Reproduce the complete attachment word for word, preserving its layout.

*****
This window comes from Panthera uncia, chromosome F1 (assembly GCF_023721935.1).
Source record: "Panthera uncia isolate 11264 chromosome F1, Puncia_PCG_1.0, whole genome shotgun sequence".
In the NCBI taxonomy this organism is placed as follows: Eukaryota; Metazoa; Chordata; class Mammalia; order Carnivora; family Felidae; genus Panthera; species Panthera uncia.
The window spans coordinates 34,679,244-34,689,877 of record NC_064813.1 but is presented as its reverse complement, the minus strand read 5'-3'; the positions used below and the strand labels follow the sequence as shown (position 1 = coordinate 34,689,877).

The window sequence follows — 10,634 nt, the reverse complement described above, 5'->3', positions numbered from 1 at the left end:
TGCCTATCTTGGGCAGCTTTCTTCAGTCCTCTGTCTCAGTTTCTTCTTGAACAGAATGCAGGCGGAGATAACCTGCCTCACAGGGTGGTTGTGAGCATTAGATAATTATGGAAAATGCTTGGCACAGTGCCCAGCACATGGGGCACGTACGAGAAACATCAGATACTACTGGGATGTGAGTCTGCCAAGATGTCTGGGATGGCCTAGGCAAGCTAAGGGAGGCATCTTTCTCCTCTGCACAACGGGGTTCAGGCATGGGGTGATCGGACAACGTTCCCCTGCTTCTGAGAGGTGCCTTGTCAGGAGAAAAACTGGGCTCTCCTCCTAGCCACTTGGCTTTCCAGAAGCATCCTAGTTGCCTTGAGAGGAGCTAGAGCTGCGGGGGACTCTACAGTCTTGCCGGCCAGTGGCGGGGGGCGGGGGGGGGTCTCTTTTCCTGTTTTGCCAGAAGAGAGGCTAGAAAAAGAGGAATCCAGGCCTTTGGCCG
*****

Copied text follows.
This window comes from Panthera uncia, chromosome F1 (assembly GCF_023721935.1).
Source record: "Panthera uncia isolate 11264 chromosome F1, Puncia_PCG_1.0, whole genome shotgun sequence".
In the NCBI taxonomy this organism is placed as follows: Eukaryota; Metazoa; Chordata; class Mammalia; order Carnivora; family Felidae; genus Panthera; species Panthera uncia.
The window spans coordinates 34,679,244-34,689,877 of record NC_064813.1 but is presented as its reverse complement, the minus strand read 5'-3'; the positions used below and the strand labels follow the sequence as shown (position 1 = coordinate 34,689,877).

The window sequence follows — 10,634 nt, the reverse complement described above, 5'->3', positions numbered from 1 at the left end:
TGCCTATCTTGGGCAGCTTTCTTCAGTCCTCTGTCTCAGTTTCTTCTTGAACAGAATGCAGGCGGAGATAACCTGCCTCACAGGGTGGTTGTGAGCATTAGATAATTATGGAAAATGCTTGGCACAGTGCCCAGCACATGGGGCACGTACGAGAAACATCAGATACTACTGGGATGTGAGTCTGCCAAGATGTCTGGGATGGCCTAGGCAAGCTAAGGGAGGCATCTTTCTCCTCTGCACAACGGGGTTCAGGCATGGGGTGATCGGACAACGTTCCCCTGCTTCTGAGAGGTGCCTTGTCAGGAGAAAAACTGGGCTCTCCTCCTAGCCACTTGGCTTTCCAGAAGCATCCTAGTTGCCTTGAGAGGAGCTAGAGCTGCGGGGGACTCTACAGTCTTGCCGGCCAGTGGCGGGGGGCGGGGGGGGGTCTCTTTTCCTGTTTTGCCAGAAGAGAGGCTAGAAAAAGAGGAATCCAGGCCTTTGGCCG